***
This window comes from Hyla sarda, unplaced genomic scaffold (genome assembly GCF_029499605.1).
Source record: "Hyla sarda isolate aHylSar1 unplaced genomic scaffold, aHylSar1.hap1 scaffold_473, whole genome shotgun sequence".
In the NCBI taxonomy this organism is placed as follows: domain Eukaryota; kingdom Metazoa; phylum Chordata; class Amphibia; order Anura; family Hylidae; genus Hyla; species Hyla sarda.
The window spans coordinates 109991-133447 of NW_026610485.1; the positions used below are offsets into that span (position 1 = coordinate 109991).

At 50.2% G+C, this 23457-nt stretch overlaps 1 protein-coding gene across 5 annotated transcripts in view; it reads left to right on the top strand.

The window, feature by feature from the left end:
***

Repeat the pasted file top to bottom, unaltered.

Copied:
This window comes from Hyla sarda, unplaced genomic scaffold (genome assembly GCF_029499605.1).
Source record: "Hyla sarda isolate aHylSar1 unplaced genomic scaffold, aHylSar1.hap1 scaffold_473, whole genome shotgun sequence".
In the NCBI taxonomy this organism is placed as follows: domain Eukaryota; kingdom Metazoa; phylum Chordata; class Amphibia; order Anura; family Hylidae; genus Hyla; species Hyla sarda.
The window spans coordinates 109991-133447 of NW_026610485.1; the positions used below are offsets into that span (position 1 = coordinate 109991).

At 50.2% G+C, this 23457-nt stretch overlaps 1 protein-coding gene across 5 annotated transcripts in view; it reads left to right on the top strand.

The window, feature by feature from the left end: